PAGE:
Mike Leigh’s first venture into the musical and out-and-out costume drama, this is the story of how playwright W. S. Gilbert (Jim Broadbent) and composer Arthur Sullivan (Allan Corduner) created The Mikado (1885), the comic opera that saved their careers.

It brings to life the nature of creative partnerships, the world of musical theatre, and the wider life of Victorian society, shown in all its richness, hypocrisy and savage energy. Mike Leigh is always tremendous observer of relationships, but here he demonstrates his deeper political concerns, without labouring them, and the film is brilliantly art-directed to reconstruct the period. Victorian England was just going crazy for all things Japanese. The film is rather more successful as a response to history than the much-ballyhooed Peterloo (2018).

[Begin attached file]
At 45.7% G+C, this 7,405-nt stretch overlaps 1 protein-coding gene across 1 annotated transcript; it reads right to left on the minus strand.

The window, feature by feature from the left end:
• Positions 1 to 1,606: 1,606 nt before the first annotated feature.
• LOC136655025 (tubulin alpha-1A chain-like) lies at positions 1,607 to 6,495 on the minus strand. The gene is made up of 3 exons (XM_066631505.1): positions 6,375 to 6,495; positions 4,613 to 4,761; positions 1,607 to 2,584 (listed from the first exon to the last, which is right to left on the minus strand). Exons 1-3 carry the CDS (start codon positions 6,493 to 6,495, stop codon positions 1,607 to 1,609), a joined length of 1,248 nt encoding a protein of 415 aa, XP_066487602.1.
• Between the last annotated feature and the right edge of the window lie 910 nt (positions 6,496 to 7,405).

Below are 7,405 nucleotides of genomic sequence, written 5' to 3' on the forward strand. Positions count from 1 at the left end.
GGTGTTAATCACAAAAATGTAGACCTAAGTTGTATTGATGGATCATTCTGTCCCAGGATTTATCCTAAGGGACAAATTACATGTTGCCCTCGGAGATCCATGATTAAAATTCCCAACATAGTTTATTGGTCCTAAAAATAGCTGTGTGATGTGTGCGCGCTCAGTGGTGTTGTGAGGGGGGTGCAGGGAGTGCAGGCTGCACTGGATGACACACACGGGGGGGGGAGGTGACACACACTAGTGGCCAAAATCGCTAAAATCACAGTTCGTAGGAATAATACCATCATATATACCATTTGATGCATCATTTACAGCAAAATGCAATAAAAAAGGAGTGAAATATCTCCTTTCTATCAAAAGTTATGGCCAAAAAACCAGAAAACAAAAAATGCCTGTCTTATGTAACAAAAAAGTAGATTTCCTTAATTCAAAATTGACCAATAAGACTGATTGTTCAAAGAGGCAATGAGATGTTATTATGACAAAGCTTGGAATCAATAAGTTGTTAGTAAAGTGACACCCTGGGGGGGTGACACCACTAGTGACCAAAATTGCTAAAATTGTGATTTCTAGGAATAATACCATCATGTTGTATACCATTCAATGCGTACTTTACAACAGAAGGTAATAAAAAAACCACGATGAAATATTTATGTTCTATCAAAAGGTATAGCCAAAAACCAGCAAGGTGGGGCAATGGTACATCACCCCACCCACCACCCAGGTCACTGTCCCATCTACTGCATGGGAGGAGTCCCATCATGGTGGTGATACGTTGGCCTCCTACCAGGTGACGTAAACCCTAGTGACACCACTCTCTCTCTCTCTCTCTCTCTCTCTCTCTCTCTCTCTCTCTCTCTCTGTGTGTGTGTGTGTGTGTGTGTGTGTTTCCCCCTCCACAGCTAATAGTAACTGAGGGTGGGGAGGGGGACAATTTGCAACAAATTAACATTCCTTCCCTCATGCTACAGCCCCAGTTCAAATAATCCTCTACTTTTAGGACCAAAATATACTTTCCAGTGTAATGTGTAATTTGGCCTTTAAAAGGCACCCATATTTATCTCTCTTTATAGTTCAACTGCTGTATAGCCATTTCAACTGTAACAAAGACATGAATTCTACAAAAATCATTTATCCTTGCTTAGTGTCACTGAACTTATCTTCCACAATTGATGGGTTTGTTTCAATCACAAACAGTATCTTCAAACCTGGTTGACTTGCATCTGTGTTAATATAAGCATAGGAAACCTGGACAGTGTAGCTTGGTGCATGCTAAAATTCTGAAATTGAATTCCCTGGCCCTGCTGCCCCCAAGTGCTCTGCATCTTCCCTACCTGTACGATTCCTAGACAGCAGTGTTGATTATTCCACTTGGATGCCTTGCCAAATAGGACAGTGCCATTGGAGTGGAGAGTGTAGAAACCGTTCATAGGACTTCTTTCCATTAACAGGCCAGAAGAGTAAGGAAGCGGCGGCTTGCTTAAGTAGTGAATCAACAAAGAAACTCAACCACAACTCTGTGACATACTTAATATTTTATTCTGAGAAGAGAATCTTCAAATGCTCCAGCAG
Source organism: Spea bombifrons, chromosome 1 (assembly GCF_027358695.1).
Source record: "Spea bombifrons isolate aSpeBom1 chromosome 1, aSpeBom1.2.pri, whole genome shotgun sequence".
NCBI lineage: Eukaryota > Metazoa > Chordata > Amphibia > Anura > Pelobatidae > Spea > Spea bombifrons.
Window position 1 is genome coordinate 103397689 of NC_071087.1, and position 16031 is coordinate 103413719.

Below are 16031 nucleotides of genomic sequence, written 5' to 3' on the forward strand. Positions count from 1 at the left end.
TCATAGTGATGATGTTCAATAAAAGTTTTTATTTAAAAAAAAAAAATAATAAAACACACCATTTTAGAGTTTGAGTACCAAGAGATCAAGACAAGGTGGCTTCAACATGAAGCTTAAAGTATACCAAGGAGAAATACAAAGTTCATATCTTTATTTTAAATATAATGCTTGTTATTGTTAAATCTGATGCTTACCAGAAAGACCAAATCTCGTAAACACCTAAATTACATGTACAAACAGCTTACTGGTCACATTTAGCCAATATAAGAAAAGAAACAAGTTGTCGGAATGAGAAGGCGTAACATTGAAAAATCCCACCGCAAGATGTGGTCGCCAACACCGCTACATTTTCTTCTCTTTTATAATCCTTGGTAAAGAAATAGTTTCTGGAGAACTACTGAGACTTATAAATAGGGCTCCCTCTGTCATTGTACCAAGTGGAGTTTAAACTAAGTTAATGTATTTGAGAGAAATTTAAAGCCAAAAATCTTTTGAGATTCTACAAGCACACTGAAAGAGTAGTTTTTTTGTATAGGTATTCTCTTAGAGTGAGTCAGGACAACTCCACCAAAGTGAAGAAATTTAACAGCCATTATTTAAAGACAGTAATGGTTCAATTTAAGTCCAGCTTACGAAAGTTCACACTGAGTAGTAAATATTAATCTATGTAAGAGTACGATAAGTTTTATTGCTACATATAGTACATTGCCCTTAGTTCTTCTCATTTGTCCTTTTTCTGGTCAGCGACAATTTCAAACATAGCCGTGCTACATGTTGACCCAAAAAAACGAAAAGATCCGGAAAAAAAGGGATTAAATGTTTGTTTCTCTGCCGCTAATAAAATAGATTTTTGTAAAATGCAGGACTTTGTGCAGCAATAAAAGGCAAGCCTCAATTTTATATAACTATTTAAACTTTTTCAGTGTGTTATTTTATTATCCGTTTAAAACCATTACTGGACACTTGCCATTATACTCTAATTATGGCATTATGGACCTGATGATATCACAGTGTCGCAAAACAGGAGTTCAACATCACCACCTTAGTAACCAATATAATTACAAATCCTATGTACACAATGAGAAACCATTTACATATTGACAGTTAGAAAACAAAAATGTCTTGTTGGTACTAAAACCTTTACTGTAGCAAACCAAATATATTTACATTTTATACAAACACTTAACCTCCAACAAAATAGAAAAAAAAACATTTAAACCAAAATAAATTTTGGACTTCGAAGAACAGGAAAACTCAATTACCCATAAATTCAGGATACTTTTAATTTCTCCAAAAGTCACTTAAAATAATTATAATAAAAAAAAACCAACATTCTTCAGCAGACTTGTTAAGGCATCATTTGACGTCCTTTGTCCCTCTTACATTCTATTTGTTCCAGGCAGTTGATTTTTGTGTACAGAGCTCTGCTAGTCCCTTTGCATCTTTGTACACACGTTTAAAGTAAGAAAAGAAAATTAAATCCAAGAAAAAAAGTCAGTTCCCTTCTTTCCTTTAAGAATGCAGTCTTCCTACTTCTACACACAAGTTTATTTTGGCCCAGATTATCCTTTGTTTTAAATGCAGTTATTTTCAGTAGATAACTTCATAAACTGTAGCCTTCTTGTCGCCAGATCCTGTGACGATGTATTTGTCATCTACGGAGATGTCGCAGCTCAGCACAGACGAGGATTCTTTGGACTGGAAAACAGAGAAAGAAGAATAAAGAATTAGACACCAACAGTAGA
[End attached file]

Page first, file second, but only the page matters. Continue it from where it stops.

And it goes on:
People are sniffy about G&S, which is a shame, but The Mikado is irresistible: the Japanese plot is silly and funny, a satire on British politics with very little to do with the Far Was, and the costumes and music are delightful.

The cast of the show-within-the-show, who include Timothy Spall and Shirley Henderson (above), did their own singing, which is suitably imperfect. The Mikado is now problematical in liberal America, due to protests by what Wikipedia calls ‘the Asian-American blogosphere’. Their loss. The Japanese themselves rather like it.

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